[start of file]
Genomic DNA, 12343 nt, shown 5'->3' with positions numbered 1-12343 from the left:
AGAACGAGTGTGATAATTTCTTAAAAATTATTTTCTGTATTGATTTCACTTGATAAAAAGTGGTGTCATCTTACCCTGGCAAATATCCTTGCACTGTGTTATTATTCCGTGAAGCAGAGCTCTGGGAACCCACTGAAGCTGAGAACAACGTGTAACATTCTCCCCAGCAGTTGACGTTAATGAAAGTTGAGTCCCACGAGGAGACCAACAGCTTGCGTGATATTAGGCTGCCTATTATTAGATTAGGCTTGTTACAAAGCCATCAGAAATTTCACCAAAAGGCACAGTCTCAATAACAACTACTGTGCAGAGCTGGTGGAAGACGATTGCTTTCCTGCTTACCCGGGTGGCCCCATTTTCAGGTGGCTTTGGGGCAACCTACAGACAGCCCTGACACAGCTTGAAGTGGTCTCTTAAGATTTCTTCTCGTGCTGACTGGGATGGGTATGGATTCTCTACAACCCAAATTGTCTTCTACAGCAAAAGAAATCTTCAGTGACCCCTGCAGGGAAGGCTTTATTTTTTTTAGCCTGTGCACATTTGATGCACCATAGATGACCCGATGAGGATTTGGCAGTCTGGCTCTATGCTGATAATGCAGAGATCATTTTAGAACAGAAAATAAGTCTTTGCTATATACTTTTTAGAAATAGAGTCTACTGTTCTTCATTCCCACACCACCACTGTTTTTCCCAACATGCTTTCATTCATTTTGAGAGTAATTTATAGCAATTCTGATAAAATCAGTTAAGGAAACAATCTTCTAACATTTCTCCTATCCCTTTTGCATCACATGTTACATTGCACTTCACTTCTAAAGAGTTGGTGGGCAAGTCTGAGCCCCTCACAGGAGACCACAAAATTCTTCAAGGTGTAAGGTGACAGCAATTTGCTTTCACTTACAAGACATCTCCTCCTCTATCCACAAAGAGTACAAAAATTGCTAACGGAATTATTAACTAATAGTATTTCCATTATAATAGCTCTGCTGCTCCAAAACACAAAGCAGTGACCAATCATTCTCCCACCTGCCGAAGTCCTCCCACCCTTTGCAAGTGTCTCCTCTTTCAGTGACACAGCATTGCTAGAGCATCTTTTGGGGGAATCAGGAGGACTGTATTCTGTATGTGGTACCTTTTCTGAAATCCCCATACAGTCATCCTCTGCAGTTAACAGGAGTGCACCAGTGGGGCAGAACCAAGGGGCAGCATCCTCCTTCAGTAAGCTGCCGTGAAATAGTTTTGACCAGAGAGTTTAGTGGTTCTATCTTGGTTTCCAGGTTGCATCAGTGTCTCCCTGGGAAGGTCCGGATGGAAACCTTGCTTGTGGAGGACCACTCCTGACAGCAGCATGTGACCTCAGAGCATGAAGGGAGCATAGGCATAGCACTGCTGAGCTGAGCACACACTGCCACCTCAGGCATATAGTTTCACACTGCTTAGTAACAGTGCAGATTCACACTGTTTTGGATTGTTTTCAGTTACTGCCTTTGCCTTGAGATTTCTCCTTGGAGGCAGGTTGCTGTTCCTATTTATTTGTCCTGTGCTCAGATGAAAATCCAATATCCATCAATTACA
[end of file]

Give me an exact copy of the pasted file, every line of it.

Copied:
Genomic DNA, 12343 nt, shown 5'->3' with positions numbered 1-12343 from the left:
AGAACGAGTGTGATAATTTCTTAAAAATTATTTTCTGTATTGATTTCACTTGATAAAAAGTGGTGTCATCTTACCCTGGCAAATATCCTTGCACTGTGTTATTATTCCGTGAAGCAGAGCTCTGGGAACCCACTGAAGCTGAGAACAACGTGTAACATTCTCCCCAGCAGTTGACGTTAATGAAAGTTGAGTCCCACGAGGAGACCAACAGCTTGCGTGATATTAGGCTGCCTATTATTAGATTAGGCTTGTTACAAAGCCATCAGAAATTTCACCAAAAGGCACAGTCTCAATAACAACTACTGTGCAGAGCTGGTGGAAGACGATTGCTTTCCTGCTTACCCGGGTGGCCCCATTTTCAGGTGGCTTTGGGGCAACCTACAGACAGCCCTGACACAGCTTGAAGTGGTCTCTTAAGATTTCTTCTCGTGCTGACTGGGATGGGTATGGATTCTCTACAACCCAAATTGTCTTCTACAGCAAAAGAAATCTTCAGTGACCCCTGCAGGGAAGGCTTTATTTTTTTTAGCCTGTGCACATTTGATGCACCATAGATGACCCGATGAGGATTTGGCAGTCTGGCTCTATGCTGATAATGCAGAGATCATTTTAGAACAGAAAATAAGTCTTTGCTATATACTTTTTAGAAATAGAGTCTACTGTTCTTCATTCCCACACCACCACTGTTTTTCCCAACATGCTTTCATTCATTTTGAGAGTAATTTATAGCAATTCTGATAAAATCAGTTAAGGAAACAATCTTCTAACATTTCTCCTATCCCTTTTGCATCACATGTTACATTGCACTTCACTTCTAAAGAGTTGGTGGGCAAGTCTGAGCCCCTCACAGGAGACCACAAAATTCTTCAAGGTGTAAGGTGACAGCAATTTGCTTTCACTTACAAGACATCTCCTCCTCTATCCACAAAGAGTACAAAAATTGCTAACGGAATTATTAACTAATAGTATTTCCATTATAATAGCTCTGCTGCTCCAAAACACAAAGCAGTGACCAATCATTCTCCCACCTGCCGAAGTCCTCCCACCCTTTGCAAGTGTCTCCTCTTTCAGTGACACAGCATTGCTAGAGCATCTTTTGGGGGAATCAGGAGGACTGTATTCTGTATGTGGTACCTTTTCTGAAATCCCCATACAGTCATCCTCTGCAGTTAACAGGAGTGCACCAGTGGGGCAGAACCAAGGGGCAGCATCCTCCTTCAGTAAGCTGCCGTGAAATAGTTTTGACCAGAGAGTTTAGTGGTTCTATCTTGGTTTCCAGGTTGCATCAGTGTCTCCCTGGGAAGGTCCGGATGGAAACCTTGCTTGTGGAGGACCACTCCTGACAGCAGCATGTGACCTCAGAGCATGAAGGGAGCATAGGCATAGCACTGCTGAGCTGAGCACACACTGCCACCTCAGGCATATAGTTTCACACTGCTTAGTAACAGTGCAGATTCACACTGTTTTGGATTGTTTTCAGTTACTGCCTTTGCCTTGAGATTTCTCCTTGGAGGCAGGTTGCTGTTCCTATTTATTTGTCCTGTGCTCAGATGAAAATCCAATATCCATCAATTACA